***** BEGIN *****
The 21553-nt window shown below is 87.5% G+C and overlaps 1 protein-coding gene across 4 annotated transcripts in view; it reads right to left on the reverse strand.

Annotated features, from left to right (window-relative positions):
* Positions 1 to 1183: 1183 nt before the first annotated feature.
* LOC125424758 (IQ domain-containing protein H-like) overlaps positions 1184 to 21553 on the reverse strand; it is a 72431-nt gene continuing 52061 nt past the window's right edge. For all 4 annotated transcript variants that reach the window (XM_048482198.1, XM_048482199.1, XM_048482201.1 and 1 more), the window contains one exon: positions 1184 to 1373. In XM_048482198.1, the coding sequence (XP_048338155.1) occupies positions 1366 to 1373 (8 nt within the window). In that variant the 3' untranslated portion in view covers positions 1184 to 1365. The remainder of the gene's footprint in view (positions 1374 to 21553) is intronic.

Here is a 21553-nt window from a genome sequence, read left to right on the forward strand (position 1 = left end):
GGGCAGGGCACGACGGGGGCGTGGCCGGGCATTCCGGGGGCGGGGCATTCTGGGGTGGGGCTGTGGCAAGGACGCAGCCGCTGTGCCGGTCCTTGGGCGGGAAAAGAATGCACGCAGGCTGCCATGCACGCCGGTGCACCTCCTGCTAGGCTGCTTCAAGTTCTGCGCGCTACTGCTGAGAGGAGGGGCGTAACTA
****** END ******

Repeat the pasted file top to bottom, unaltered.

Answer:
The 21553-nt window shown below is 87.5% G+C and overlaps 1 protein-coding gene across 4 annotated transcripts in view; it reads right to left on the reverse strand.

Annotated features, from left to right (window-relative positions):
* Positions 1 to 1183: 1183 nt before the first annotated feature.
* LOC125424758 (IQ domain-containing protein H-like) overlaps positions 1184 to 21553 on the reverse strand; it is a 72431-nt gene continuing 52061 nt past the window's right edge. For all 4 annotated transcript variants that reach the window (XM_048482198.1, XM_048482199.1, XM_048482201.1 and 1 more), the window contains one exon: positions 1184 to 1373. In XM_048482198.1, the coding sequence (XP_048338155.1) occupies positions 1366 to 1373 (8 nt within the window). In that variant the 3' untranslated portion in view covers positions 1184 to 1365. The remainder of the gene's footprint in view (positions 1374 to 21553) is intronic.

Here is a 21553-nt window from a genome sequence, read left to right on the forward strand (position 1 = left end):
GGGCAGGGCACGACGGGGGCGTGGCCGGGCATTCCGGGGGCGGGGCATTCTGGGGTGGGGCTGTGGCAAGGACGCAGCCGCTGTGCCGGTCCTTGGGCGGGAAAAGAATGCACGCAGGCTGCCATGCACGCCGGTGCACCTCCTGCTAGGCTGCTTCAAGTTCTGCGCGCTACTGCTGAGAGGAGGGGCGTAACTA